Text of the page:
Working in a loft is subject to working at height and CDM regulations

Lofts can be dangerous places. The Royal Society for Prevention of Accidents estimates that over 1500 people have to be treated in hospital annually, after falling out of or through lofts.

If you, or anyone you employ, has to work in a loft, then you need to know that this is subject to the Working at Height Regulations in the UK. And if you’re involved in a construction project, then the Construction Design and Management (CDM) Regulations means you have to factor in safety for maintenance activities carried out in the loft during the lifetime of the building.

The problem is that the required depths of loft insulation mean you can no longer see where to walk, and if you step between the joists, the ceiling isn’t strong enough to take your weight. But these days there is often a lot of equipment in a loft which needs periodic maintenance, such as solar inverters, mechanical ventilation and other electrical equiptment. So designers and installers need by law to provide a safe access walkway and platform. Traditionally this was done by screwing boards to the joists, or by raising a platform above the insulation with timber. But the former reduces the effectiveness of the insulation, and the latter is now forbidden under Part L1A of British building regulations unless you change the SAP rating for the property, as the wood causes a cold bridge which allows heat to escape.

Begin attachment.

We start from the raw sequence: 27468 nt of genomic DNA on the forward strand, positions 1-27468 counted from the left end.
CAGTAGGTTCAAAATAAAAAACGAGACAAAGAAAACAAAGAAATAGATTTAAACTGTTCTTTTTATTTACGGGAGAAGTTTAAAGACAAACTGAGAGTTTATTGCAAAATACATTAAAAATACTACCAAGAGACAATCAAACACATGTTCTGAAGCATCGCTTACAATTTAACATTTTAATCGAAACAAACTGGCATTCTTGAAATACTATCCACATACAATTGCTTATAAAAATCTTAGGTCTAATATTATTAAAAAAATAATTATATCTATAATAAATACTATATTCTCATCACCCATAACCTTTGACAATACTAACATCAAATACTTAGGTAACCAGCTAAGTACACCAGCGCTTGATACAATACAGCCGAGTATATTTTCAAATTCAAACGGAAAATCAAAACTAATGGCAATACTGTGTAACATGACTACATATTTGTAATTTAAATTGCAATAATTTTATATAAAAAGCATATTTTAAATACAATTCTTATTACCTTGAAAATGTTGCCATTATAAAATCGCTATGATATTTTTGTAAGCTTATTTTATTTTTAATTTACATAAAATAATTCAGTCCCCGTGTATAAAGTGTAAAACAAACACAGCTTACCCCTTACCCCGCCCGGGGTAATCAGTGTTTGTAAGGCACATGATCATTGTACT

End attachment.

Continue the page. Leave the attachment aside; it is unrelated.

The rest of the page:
LoftZone StoreFloor solves all these problems. It is designed to create a raised platform that is strong enough to walk upon, doesn’t cause cold bridging and is faster to install than timber.

Lofts are dangerous places to work

According to the Royal Society for Prevention of Accidents, over 200 people have to be treated in hospital annually, after falling out of or through lofts.